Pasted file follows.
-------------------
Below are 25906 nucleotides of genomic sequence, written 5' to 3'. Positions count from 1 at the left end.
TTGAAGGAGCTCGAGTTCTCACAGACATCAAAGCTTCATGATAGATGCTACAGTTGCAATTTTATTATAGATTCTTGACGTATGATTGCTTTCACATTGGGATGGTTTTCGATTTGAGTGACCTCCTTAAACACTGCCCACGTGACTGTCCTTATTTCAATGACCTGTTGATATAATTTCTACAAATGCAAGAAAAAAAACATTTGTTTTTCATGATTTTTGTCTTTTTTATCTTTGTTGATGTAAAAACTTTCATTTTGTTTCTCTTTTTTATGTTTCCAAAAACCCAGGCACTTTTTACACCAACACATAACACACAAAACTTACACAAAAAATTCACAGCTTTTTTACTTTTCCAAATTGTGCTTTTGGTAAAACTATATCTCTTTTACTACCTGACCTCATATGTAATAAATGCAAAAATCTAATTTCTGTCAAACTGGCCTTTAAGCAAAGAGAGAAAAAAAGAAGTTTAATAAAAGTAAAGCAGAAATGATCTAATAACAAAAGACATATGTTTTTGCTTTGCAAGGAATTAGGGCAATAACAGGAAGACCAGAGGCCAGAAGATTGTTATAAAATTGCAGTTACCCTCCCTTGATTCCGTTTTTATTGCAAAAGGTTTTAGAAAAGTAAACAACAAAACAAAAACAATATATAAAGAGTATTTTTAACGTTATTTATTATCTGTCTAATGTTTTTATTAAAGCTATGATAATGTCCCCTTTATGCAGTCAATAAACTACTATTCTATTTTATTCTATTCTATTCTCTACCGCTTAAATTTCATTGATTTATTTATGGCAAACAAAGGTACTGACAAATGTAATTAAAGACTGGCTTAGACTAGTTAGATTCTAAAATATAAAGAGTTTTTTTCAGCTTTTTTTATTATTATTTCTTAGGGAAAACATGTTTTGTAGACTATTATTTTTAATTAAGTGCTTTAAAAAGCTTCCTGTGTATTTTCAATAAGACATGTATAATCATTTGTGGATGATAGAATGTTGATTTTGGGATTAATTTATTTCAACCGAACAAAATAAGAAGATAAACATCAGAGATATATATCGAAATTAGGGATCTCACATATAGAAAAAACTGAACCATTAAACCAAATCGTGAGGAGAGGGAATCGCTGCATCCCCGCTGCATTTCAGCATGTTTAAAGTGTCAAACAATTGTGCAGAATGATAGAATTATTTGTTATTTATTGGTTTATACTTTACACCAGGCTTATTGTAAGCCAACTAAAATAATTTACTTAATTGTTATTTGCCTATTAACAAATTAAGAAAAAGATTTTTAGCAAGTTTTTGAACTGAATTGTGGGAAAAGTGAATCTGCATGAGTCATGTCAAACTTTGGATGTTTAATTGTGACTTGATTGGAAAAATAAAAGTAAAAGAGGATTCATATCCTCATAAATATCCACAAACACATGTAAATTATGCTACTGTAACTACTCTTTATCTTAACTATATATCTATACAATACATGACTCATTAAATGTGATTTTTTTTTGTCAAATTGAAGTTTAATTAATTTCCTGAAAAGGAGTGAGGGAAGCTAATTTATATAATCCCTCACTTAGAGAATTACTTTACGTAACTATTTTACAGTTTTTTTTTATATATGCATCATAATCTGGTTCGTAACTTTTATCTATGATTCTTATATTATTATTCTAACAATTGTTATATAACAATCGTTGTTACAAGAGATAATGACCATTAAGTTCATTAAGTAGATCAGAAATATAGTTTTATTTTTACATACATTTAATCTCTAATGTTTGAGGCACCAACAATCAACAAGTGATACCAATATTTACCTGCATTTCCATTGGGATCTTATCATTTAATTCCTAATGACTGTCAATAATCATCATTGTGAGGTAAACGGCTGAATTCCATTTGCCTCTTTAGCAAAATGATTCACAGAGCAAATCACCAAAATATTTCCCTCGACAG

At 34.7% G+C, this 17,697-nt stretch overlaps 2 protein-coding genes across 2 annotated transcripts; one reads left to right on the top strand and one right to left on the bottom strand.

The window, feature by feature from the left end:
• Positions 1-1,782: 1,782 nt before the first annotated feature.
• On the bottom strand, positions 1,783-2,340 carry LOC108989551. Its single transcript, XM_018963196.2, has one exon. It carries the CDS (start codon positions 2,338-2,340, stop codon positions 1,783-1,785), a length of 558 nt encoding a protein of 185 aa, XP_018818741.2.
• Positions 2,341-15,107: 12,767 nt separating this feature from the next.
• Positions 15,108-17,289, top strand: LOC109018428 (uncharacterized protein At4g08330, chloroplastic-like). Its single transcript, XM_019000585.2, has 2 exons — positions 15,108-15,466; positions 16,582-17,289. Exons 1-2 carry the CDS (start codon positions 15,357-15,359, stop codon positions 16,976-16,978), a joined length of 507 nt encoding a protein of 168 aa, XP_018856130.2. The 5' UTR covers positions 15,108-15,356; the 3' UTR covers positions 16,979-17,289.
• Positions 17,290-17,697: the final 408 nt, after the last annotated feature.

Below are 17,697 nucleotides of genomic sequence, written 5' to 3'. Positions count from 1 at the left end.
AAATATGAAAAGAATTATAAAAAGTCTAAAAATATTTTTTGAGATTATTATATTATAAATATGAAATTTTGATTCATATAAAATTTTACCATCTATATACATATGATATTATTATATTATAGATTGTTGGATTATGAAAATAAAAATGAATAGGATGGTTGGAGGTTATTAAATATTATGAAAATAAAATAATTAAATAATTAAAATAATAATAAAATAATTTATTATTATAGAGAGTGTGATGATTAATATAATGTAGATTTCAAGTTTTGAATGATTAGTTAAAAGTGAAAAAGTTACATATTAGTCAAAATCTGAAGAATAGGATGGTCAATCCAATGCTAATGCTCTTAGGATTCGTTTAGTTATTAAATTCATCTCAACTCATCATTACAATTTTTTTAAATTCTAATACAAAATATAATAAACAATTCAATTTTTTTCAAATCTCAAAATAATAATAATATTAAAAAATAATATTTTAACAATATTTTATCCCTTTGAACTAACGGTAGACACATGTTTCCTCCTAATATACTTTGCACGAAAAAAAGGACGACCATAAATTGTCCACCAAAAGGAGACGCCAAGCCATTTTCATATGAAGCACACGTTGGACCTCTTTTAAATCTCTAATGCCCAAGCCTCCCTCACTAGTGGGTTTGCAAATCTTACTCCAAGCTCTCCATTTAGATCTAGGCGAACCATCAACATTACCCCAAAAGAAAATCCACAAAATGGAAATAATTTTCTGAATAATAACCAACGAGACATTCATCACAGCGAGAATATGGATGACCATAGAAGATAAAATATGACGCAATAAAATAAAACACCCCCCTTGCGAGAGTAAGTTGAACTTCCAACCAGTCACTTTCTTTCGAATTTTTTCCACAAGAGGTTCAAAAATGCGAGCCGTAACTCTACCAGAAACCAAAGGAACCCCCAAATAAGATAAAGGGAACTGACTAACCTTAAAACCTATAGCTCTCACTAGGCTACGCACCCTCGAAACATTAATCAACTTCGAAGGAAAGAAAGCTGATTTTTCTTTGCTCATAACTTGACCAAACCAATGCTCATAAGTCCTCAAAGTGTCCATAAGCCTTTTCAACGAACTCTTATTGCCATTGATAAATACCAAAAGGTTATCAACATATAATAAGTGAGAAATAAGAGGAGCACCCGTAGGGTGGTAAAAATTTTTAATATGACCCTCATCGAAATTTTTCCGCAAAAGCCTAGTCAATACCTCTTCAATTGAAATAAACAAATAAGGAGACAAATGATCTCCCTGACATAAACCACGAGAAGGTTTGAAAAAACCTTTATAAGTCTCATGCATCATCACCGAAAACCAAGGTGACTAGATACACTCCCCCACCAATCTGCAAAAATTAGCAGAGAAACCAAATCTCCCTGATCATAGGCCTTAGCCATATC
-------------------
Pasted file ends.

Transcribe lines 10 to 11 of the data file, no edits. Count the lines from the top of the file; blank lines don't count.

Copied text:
Below are 17,697 nucleotides of genomic sequence, written 5' to 3'. Positions count from 1 at the left end.
AAATATGAAAAGAATTATAAAAAGTCTAAAAATATTTTTTGAGATTATTATATTATAAATATGAAATTTTGATTCATATAAAATTTTACCATCTATATACATATGATATTATTATATTATAGATTGTTGGATTATGAAAATAAAAATGAATAGGATGGTTGGAGGTTATTAAATATTATGAAAATAAAATAATTAAATAATTAAAATAATAATAAAATAATTTATTATTATAGAGAGTGTGATGATTAATATAATGTAGATTTCAAGTTTTGAATGATTAGTTAAAAGTGAAAAAGTTACATATTAGTCAAAATCTGAAGAATAGGATGGTCAATCCAATGCTAATGCTCTTAGGATTCGTTTAGTTATTAAATTCATCTCAACTCATCATTACAATTTTTTTAAATTCTAATACAAAATATAATAAACAATTCAATTTTTTTCAAATCTCAAAATAATAATAATATTAAAAAATAATATTTTAACAATATTTTATCCCTTTGAACTAACGGTAGACACATGTTTCCTCCTAATATACTTTGCACGAAAAAAAGGACGACCATAAATTGTCCACCAAAAGGAGACGCCAAGCCATTTTCATATGAAGCACACGTTGGACCTCTTTTAAATCTCTAATGCCCAAGCCTCCCTCACTAGTGGGTTTGCAAATCTTACTCCAAGCTCTCCATTTAGATCTAGGCGAACCATCAACATTACCCCAAAAGAAAATCCACAAAATGGAAATAATTTTCTGAATAATAACCAACGAGACATTCATCACAGCGAGAATATGGATGACCATAGAAGATAAAATATGACGCAATAAAATAAAACACCCCCCTTGCGAGAGTAAGTTGAACTTCCAACCAGTCACTTTCTTTCGAATTTTTTCCACAAGAGGTTCAAAAATGCGAGCCGTAACTCTACCAGAAACCAAAGGAACCCCCAAATAAGATAAAGGGAACTGACTAACCTTAAAACCTATAGCTCTCACTAGGCTACGCACCCTCGAAACATTAATCAACTTCGAAGGAAAGAAAGCTGATTTTTCTTTGCTCATAACTTGACCAAACCAATGCTCATAAGTCCTCAAAGTGTCCATAAGCCTTTTCAACGAACTCTTATTGCCATTGATAAATACCAAAAGGTTATCAACATATAATAAGTGAGAAATAAGAGGAGCACCCGTAGGGTGGTAAAAATTTTTAATATGACCCTCATCGAAATTTTTCCGCAAAAGCCTAGTCAATACCTCTTCAATTGAAATAAACAAATAAGGAGACAAATGATCTCCCTGACATAAACCACGAGAAGGTTTGAAAAAACCTTTATAAGTCTCATGCATCATCACCGAAAACCAAGGTGACTAGATACACTCCCCCACCAATCTGCAAAAATTAGCAGAGAAACCAAATCTCCCTGATCATAGGCCTTAGCCATATC